Entertainment behind the scenes
Jason Segel sings for love, or a one-night stand — whatever works
In an age when celebrities guard their privacy like gold, Jason Segel goes a different route. On Wednesday night, the “How I Met Your Mother” star stopped by a Swell Season show in Los Angeles, where he gave an impromptu performance and sang out what he said was his phone number, proclaiming that he wanted to use his “celebrity status to make love to a Swell Season fan tonight.”
Click here to see a video of the comedic performance, complete with Swell Season pianist/singer Marketa Irglova holding up a placard with Segel’s supposed number, with its Syracuse, New York, area code. Segel’s song featured lyrics that asked concertgoers to call him for a hook-up, but only if they’re “disease free,” and he made liberal reference to his full frontal nude scene in last year’s “Forgetting Sarah Marshall,” which he said involved “no special effects.”
Before the song, Swell Season singer Glen Hansard introduced Segel by saying that he had bumped into the actor at a hotel bar, along with Paul Rudd, Segel’s co-star from the movie “I Love You, Man.” Hansard, who himself starred in a movie, the 2007 film “Once,” in which he and Irglova played struggling musicians trying to make one great album, said at the concert that he, Segel and Rudd had engaged in a bout of drinking, and things got “properly hairy.” Supposedly, the Segel performance resulted from that.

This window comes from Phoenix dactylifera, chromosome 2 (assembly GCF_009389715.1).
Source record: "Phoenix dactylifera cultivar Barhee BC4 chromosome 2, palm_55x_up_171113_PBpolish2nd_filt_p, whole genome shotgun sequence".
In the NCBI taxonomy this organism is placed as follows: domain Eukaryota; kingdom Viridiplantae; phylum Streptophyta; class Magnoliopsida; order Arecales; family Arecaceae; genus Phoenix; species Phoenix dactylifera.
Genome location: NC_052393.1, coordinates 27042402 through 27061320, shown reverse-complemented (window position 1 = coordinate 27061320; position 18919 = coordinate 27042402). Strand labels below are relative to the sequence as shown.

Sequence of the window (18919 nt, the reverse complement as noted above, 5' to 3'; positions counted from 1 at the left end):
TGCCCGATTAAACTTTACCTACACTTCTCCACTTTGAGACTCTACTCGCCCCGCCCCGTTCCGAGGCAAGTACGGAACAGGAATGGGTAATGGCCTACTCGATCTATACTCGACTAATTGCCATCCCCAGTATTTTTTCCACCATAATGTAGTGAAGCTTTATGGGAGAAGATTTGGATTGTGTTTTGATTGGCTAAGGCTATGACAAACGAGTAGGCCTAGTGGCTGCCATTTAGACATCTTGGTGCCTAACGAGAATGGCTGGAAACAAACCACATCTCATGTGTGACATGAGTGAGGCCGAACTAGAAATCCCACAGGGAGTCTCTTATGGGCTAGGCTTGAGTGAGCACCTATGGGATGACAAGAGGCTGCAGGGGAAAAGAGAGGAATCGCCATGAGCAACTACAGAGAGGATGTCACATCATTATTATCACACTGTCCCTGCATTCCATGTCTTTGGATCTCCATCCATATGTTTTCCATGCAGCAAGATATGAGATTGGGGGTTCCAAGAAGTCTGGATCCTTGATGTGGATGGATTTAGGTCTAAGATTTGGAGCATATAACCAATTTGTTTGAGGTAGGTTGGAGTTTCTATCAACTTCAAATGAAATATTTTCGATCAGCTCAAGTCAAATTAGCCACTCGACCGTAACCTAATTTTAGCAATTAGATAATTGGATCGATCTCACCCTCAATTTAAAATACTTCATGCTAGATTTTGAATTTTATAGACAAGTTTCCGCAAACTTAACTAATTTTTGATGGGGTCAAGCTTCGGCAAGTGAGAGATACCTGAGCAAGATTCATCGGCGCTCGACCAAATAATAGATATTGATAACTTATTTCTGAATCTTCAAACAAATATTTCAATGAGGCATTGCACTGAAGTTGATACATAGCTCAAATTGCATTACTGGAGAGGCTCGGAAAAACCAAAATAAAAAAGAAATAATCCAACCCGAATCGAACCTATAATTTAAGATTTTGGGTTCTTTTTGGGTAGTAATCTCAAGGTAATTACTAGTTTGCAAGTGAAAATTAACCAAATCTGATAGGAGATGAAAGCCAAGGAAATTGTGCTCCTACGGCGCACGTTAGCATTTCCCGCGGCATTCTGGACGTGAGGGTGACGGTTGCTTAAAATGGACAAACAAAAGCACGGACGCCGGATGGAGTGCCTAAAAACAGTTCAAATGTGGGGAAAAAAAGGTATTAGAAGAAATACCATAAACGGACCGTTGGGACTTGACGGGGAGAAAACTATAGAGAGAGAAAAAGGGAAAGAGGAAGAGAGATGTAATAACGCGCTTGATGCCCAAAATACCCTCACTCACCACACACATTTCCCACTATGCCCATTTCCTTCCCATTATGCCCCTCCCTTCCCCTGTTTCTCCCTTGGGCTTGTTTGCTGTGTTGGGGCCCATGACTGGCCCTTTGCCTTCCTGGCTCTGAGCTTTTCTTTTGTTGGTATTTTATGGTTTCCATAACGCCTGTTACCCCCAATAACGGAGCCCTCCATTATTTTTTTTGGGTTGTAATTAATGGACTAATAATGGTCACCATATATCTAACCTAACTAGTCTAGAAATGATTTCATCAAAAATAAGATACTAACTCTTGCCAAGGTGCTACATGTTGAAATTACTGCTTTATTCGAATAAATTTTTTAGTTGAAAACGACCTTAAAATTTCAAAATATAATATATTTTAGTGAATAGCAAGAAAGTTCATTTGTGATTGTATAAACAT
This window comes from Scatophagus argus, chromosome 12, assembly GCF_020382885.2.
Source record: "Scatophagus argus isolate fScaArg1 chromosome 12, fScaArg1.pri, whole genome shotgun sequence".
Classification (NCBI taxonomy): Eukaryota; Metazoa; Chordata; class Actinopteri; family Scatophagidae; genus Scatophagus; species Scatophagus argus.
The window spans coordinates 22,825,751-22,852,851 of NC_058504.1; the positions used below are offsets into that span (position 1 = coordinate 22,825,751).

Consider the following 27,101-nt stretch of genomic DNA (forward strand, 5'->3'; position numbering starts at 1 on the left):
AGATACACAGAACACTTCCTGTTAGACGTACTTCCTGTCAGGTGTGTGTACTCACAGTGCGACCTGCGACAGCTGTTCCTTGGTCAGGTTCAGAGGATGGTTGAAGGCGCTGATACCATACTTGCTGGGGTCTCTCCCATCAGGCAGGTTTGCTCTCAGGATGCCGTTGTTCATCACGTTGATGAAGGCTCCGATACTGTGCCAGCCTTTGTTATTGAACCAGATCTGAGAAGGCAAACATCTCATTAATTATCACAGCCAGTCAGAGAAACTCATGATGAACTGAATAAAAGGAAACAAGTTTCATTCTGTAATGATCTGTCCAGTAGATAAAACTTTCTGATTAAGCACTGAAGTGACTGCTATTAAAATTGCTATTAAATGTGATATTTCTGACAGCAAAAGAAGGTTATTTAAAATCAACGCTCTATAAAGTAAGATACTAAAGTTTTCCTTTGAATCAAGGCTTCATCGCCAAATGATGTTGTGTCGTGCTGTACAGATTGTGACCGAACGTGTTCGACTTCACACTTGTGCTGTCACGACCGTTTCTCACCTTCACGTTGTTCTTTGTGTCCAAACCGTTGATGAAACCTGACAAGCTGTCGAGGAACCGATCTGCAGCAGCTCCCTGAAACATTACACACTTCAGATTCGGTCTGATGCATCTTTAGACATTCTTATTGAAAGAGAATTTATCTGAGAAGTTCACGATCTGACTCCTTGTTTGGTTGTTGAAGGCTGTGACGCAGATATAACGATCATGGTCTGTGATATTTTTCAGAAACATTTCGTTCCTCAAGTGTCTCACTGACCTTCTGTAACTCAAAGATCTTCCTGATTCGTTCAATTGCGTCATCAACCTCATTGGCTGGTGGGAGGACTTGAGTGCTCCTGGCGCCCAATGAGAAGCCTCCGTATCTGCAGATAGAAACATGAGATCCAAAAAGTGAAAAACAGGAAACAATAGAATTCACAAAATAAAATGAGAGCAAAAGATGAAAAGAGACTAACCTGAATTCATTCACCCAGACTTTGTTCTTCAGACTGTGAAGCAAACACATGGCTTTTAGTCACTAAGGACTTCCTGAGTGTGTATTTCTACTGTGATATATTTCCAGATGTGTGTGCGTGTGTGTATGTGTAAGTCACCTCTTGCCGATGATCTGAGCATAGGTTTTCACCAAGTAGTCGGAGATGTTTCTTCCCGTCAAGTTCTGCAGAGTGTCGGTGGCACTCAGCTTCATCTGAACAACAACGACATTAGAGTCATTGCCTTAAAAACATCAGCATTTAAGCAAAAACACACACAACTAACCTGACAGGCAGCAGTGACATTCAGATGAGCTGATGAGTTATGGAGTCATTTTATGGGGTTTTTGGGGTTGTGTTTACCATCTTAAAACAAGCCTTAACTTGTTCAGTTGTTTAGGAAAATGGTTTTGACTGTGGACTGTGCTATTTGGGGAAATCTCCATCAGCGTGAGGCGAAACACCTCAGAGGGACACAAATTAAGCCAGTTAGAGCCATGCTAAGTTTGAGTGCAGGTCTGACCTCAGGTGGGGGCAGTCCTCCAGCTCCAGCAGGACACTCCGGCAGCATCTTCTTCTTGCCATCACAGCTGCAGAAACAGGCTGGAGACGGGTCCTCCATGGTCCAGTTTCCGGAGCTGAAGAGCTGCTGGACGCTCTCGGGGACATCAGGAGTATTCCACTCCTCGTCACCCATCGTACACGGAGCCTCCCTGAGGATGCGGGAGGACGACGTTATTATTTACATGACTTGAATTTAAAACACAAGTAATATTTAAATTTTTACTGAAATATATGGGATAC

For the record, this is not Segel’s first musical foray, check out this link to him performing a comic serenade on Craig Ferguson’s late night talk show.
But it made sense for Segel to get on stage at a Swell Season show, since the band (pictured at right last year at a show in Prague) is all about celebrating the musical abilities of everyday folks, which was also a big theme in their film “Once.”
On nearly every song at his set at L.A.’s Wiltern Theatre, Hansard had the crowd sing along, not only inviting them to chime in but coaching them on how to do it. When one woman in the audience took the lead harmony vocal on one song, Hansard called her “beautiful.”
So in the spirit of amateur music-making, Segel sat at the piano and said he had asked Swell Season how to write a song, and that Irglova told him to “include as much personal information” as possible. Hence, the lyric with his phone number in it.
It got the Wiltern audience laughing uncontrollably. But the real question is, did it work for Segel that night? Is there anybody out there who, ahem, knows for certain?